SICK DAY MANAGEMENT

If you are on insulin, DO NOT STOP TAKING your insulin. Viral colds, flu syndromes, upper respiratory infections, fevers and diarrheal illnesses can all increase your need for insulin. Stopping your insulin may allow your blood sugars to go very high, which could make you much sicker and even precipitate the need for hospitalization.

 

If you are on oral agents for diabetes and you are eating less than your usual diet, reduce the dose of the diabetic medicines by 1/3 to 1/2. If you are on Glucophage (metformin), stop it altogether. Once you are feeling better, you can resume your usual medications at their usual doses.

 

Test your blood sugars often, at least 4 times daily.

 

If you normally take insulin, test your urine for ketones once or twice a day. Urine ketone sticks can be bought over the counter in a pharmacy. Directions are on the bottle.  Moderate to large urine ketones are a signal to call the doctor.

 

Drink lots of liquids. Eat salty foods. You should drink at least ˝ cup every hour. Soups and broths help to replace vital sodium and potassium salts lost during vomiting and diarrhea and will help you feel stronger. If you start getting dehydrated, your blood sugar may rise further and precipitate the need for hospitalization.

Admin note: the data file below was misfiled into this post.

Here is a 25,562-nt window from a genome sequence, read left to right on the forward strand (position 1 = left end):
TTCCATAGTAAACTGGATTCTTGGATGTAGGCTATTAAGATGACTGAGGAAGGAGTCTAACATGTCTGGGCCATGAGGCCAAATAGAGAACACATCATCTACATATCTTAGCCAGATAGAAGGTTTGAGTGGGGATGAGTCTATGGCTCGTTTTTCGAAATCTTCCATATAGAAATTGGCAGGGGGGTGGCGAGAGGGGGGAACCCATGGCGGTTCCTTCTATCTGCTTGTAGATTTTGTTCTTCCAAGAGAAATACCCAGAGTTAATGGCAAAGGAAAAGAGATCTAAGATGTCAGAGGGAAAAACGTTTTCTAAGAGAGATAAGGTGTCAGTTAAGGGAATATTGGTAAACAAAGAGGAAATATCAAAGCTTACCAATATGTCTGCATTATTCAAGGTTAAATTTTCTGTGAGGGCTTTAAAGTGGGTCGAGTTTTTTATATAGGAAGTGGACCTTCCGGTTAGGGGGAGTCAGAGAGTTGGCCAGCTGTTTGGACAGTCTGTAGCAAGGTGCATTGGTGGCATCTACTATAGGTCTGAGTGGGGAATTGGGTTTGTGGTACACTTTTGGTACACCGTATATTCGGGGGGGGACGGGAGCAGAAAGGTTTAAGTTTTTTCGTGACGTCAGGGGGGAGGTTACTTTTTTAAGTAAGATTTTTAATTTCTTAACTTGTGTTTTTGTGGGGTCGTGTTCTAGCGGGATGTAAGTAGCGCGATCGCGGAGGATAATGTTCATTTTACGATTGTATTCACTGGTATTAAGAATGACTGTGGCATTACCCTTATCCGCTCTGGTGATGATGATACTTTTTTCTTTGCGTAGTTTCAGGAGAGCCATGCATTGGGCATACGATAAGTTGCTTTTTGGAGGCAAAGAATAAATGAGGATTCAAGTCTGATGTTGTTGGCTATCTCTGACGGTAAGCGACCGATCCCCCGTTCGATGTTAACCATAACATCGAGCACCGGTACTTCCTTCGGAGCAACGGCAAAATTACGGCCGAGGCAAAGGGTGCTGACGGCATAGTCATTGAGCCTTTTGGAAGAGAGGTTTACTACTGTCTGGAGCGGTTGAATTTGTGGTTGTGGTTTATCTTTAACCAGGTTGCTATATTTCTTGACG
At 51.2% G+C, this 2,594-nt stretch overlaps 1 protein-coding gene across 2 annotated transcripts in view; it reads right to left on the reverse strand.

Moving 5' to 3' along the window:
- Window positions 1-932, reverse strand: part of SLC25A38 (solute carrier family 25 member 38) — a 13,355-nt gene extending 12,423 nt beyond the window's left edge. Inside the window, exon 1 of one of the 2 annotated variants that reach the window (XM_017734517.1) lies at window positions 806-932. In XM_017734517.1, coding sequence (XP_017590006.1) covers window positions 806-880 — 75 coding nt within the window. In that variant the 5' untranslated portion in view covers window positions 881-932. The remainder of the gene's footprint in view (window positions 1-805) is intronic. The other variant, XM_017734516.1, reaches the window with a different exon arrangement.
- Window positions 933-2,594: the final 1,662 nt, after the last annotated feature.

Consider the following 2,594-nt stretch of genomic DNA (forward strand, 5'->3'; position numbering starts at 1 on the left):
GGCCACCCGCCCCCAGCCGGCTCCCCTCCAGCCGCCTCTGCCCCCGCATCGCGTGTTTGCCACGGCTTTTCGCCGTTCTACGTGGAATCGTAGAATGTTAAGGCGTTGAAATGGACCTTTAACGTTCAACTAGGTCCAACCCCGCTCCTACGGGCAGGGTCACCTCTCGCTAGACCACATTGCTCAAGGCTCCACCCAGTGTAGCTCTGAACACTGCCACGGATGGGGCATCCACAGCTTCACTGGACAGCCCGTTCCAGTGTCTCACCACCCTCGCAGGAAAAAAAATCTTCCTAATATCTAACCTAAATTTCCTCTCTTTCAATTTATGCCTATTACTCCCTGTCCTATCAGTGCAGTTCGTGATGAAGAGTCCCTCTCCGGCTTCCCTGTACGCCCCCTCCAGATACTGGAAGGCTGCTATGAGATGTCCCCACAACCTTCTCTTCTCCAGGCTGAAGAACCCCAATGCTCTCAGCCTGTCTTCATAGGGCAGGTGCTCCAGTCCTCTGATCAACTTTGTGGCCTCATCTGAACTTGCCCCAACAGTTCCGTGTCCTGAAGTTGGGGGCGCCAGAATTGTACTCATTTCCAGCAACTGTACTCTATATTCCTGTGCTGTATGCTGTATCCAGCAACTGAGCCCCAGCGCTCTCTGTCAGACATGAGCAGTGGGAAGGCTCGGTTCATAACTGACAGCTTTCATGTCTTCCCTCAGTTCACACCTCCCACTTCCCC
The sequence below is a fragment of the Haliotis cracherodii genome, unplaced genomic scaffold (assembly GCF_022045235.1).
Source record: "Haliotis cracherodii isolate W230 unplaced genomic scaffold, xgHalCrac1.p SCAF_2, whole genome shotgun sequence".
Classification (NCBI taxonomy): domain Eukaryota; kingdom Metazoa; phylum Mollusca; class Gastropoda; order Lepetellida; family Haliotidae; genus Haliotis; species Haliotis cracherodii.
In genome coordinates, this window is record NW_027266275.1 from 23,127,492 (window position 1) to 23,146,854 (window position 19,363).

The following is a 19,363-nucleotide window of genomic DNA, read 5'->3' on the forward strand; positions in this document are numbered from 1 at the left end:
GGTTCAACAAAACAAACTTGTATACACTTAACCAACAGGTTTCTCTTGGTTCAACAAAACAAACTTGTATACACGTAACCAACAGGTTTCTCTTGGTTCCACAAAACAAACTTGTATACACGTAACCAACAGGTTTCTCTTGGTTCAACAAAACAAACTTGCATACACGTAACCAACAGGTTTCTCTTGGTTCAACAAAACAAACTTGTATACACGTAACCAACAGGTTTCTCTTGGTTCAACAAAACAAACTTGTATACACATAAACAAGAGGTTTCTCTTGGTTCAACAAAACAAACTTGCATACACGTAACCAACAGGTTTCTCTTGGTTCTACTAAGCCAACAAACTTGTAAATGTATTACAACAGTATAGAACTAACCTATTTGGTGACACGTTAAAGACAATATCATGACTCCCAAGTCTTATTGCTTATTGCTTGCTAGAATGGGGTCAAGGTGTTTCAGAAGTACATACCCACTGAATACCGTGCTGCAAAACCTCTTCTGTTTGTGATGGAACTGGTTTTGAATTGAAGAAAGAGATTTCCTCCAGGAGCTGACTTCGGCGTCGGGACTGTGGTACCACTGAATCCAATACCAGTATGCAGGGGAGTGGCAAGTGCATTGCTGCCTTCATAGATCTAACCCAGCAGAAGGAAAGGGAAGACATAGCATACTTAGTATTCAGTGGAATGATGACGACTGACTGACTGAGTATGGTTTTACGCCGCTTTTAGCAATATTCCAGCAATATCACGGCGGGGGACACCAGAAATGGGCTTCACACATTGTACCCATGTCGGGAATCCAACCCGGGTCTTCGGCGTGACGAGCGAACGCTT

Small, frequent meals may be easier to tolerate during an illness. Try foods like cooked cereal, plain yogurt, Jell-O, fresh fruit, scrambled egg, toast or sherbet.

 

If you are not able to eat, you can keep your sugar from going too low by taking frequent sips of sugar rich drinks such as regular cola, fruit juices or sugar sweetened drinks. If you have been taking oral agents for diabetes and your sugars are less than 120 mg%, you must take some sugar rich drink at least every 4 hours. Artificial sweeteners will not work to keep your blood sugars up.

 

Rest. You should not exercise during an illness.

 

Read the labels on cold medications and don't take them if they say they are not to be used for people with diabetes. Medications you CAN take include Chlortrimaton, Sudafed, Drixoral, Dimetapp, Pepto-Bismol, Kaopectate, Immodium, Phospho-soda, Milk of Magnesia, Colace, Metamucil, Dramamine.

 

Call the doctor if you are not able to take in adequate liquids or can't keep liquids down; if you have vomiting or diarrhea for more than 8 hours; if you have blood sugars over 400 mg% on two CONSECUTIVE tests; if your urine test for ketones shows large ketones; if you feel very ill or are having pain; if you have extreme fatigue; if you have shortness of breath; or if you have dizziness and feel like you might faint.

Revised 9/08 
 


 

 

ŠTed A. Tobey, M.D., Inc. ~ All Rights Reserved